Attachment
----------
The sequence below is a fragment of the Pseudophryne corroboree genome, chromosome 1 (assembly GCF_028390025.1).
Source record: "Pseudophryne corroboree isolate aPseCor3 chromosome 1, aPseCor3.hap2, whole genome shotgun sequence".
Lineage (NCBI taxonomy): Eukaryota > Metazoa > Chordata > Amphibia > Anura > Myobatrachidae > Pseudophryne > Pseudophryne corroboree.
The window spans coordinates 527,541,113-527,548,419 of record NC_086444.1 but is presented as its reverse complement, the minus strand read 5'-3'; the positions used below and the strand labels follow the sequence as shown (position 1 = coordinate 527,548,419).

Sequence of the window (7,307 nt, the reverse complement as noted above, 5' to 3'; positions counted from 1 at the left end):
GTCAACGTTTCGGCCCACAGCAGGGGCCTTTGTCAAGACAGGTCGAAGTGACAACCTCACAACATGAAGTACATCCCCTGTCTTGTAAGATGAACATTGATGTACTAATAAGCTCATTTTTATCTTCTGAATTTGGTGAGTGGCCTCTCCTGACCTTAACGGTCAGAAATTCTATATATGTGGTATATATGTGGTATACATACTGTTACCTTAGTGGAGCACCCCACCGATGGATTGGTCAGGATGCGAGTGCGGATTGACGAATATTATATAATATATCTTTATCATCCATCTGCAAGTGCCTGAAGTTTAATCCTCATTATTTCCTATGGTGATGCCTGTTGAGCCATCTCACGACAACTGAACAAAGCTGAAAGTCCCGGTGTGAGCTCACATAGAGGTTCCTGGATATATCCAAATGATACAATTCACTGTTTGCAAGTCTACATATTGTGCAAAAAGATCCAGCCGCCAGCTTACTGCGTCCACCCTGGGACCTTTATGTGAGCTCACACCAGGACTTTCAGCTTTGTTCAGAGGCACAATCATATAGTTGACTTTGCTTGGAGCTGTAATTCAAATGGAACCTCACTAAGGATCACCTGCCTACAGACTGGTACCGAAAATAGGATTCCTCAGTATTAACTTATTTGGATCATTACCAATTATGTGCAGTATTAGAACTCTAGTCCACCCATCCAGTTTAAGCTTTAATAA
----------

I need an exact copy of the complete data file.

The sequence below is a fragment of the Pseudophryne corroboree genome, chromosome 1 (assembly GCF_028390025.1).
Source record: "Pseudophryne corroboree isolate aPseCor3 chromosome 1, aPseCor3.hap2, whole genome shotgun sequence".
Lineage (NCBI taxonomy): Eukaryota > Metazoa > Chordata > Amphibia > Anura > Myobatrachidae > Pseudophryne > Pseudophryne corroboree.
The window spans coordinates 527,541,113-527,548,419 of record NC_086444.1 but is presented as its reverse complement, the minus strand read 5'-3'; the positions used below and the strand labels follow the sequence as shown (position 1 = coordinate 527,548,419).

Sequence of the window (7,307 nt, the reverse complement as noted above, 5' to 3'; positions counted from 1 at the left end):
GTCAACGTTTCGGCCCACAGCAGGGGCCTTTGTCAAGACAGGTCGAAGTGACAACCTCACAACATGAAGTACATCCCCTGTCTTGTAAGATGAACATTGATGTACTAATAAGCTCATTTTTATCTTCTGAATTTGGTGAGTGGCCTCTCCTGACCTTAACGGTCAGAAATTCTATATATGTGGTATATATGTGGTATACATACTGTTACCTTAGTGGAGCACCCCACCGATGGATTGGTCAGGATGCGAGTGCGGATTGACGAATATTATATAATATATCTTTATCATCCATCTGCAAGTGCCTGAAGTTTAATCCTCATTATTTCCTATGGTGATGCCTGTTGAGCCATCTCACGACAACTGAACAAAGCTGAAAGTCCCGGTGTGAGCTCACATAGAGGTTCCTGGATATATCCAAATGATACAATTCACTGTTTGCAAGTCTACATATTGTGCAAAAAGATCCAGCCGCCAGCTTACTGCGTCCACCCTGGGACCTTTATGTGAGCTCACACCAGGACTTTCAGCTTTGTTCAGAGGCACAATCATATAGTTGACTTTGCTTGGAGCTGTAATTCAAATGGAACCTCACTAAGGATCACCTGCCTACAGACTGGTACCGAAAATAGGATTCCTCAGTATTAACTTATTTGGATCATTACCAATTATGTGCAGTATTAGAACTCTAGTCCACCCATCCAGTTTAAGCTTTAATAA